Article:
His first sojourn in South America came to an end with an air crash that nearly claimed his life: he suffered 14 major fractures and was saved only by native South Americans who ferried his naked, broken body from tribe to tribe through the jungle to the nearest Westerners.

Flown back to England, Ross was to spend a year in Bart's hospital in London.

He moved to Devon with his wife, Rosalie, in the 1950s. For more than ten years Ross tried to make a success of farming and also ran holidays for underprivileged city children.

A chance meeting led to an appearance on the TV staple Tall Story Club to talk about his experiences, and Ross's richly varied broadcasting career began.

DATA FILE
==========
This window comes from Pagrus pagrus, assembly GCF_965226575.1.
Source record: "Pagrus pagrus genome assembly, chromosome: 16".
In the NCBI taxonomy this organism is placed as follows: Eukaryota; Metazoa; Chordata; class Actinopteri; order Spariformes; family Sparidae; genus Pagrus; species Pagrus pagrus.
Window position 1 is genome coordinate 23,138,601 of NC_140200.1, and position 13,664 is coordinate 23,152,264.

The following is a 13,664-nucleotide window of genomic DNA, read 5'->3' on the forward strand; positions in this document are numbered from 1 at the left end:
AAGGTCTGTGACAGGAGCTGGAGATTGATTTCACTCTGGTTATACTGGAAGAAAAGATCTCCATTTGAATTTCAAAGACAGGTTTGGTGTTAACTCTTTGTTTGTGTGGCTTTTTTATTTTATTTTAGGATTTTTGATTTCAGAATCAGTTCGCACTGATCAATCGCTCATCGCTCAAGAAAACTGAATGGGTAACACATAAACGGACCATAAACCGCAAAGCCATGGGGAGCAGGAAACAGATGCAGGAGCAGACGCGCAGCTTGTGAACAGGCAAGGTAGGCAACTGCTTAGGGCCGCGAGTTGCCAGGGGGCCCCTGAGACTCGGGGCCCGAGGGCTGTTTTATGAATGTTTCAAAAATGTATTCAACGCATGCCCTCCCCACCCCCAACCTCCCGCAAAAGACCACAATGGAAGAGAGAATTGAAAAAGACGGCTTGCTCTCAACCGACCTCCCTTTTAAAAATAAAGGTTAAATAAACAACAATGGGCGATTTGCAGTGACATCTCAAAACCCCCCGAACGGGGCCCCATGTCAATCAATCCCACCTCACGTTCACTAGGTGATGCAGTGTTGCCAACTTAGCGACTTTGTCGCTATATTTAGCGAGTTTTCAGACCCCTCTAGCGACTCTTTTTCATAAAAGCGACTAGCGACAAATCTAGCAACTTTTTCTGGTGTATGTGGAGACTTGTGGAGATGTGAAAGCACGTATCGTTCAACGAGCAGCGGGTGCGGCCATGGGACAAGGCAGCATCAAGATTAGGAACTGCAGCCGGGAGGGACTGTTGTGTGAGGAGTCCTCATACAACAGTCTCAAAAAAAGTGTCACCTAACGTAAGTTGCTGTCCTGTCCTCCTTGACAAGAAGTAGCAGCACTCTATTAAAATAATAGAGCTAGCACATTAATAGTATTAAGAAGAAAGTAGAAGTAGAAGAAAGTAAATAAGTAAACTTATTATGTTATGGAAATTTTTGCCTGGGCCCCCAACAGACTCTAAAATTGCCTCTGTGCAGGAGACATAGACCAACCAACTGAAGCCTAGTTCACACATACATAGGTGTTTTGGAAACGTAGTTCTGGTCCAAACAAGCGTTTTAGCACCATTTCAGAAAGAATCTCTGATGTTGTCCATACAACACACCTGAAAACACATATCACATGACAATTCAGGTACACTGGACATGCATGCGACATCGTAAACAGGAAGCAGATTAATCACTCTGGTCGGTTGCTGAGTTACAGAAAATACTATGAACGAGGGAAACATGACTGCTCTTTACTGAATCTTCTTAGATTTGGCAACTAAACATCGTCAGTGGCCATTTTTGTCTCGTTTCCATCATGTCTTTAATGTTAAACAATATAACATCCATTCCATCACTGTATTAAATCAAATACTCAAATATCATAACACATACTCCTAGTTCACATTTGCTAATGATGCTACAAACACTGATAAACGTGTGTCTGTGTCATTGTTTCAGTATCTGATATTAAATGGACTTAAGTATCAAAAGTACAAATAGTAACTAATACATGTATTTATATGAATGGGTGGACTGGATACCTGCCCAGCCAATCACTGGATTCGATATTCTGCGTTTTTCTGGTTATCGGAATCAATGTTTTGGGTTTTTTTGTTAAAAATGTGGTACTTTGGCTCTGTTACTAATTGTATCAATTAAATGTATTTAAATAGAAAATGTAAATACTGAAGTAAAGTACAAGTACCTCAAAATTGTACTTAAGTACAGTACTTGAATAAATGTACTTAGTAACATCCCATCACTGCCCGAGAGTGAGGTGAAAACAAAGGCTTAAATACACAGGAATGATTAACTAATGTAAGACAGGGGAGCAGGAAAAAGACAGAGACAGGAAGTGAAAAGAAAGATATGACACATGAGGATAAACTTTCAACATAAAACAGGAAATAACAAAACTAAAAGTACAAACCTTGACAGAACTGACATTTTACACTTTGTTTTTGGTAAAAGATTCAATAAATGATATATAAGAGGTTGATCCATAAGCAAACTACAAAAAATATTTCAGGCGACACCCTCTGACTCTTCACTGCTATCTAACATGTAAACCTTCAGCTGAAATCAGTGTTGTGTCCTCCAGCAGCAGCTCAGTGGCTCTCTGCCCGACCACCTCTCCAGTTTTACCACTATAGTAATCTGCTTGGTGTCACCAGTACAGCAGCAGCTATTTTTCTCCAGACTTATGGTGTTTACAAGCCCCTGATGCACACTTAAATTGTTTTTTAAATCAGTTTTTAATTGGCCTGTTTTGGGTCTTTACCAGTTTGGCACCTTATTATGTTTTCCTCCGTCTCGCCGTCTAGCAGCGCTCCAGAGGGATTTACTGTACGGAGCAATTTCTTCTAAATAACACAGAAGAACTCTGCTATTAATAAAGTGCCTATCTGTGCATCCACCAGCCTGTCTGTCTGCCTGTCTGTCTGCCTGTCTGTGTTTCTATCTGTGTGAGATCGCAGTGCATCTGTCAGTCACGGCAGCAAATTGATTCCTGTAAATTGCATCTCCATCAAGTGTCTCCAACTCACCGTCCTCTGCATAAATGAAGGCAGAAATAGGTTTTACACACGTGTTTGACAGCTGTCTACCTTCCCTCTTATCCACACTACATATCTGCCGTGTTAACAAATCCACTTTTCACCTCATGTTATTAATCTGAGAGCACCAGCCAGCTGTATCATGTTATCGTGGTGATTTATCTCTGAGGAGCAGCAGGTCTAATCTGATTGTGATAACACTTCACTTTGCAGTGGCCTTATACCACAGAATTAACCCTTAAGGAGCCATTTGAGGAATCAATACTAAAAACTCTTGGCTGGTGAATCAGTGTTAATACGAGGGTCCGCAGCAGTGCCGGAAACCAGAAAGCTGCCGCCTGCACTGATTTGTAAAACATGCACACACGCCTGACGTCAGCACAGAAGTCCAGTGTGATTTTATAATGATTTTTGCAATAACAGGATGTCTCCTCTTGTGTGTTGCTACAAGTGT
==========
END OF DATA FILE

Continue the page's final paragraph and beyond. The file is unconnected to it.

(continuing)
He became 'TV's jungle cowboy', demonstrating his skills to a fascinated audience of children. He completed a horseback ride across Britain, riding through many major cities and being mobbed in most of them.

A string of associated books followed: Jungle Cowboy, Forbidden Jungle, My True Adventure Stories, True Cowboy Tales, True Jungle Stories, Mountain Trek and High Jungle.

Ross at the 1967 Devon County Show
Ross at the 1967 Devon County Show.

His easy manner and confident style also got him noticed by the fledgling regional station, BBC South West.

His first job for them was scoring a televised darts match between competitors in Plymouth, Bristol and Southampton.

He went on to cover sport for the station for some 30 years.

Journalist and producer Roy Lipscombe, who worked with Ross at BBC South West for 20 years, said: "He'd always arrive at the last minute totally out of breath, but sit down in front of the camera and always get it right.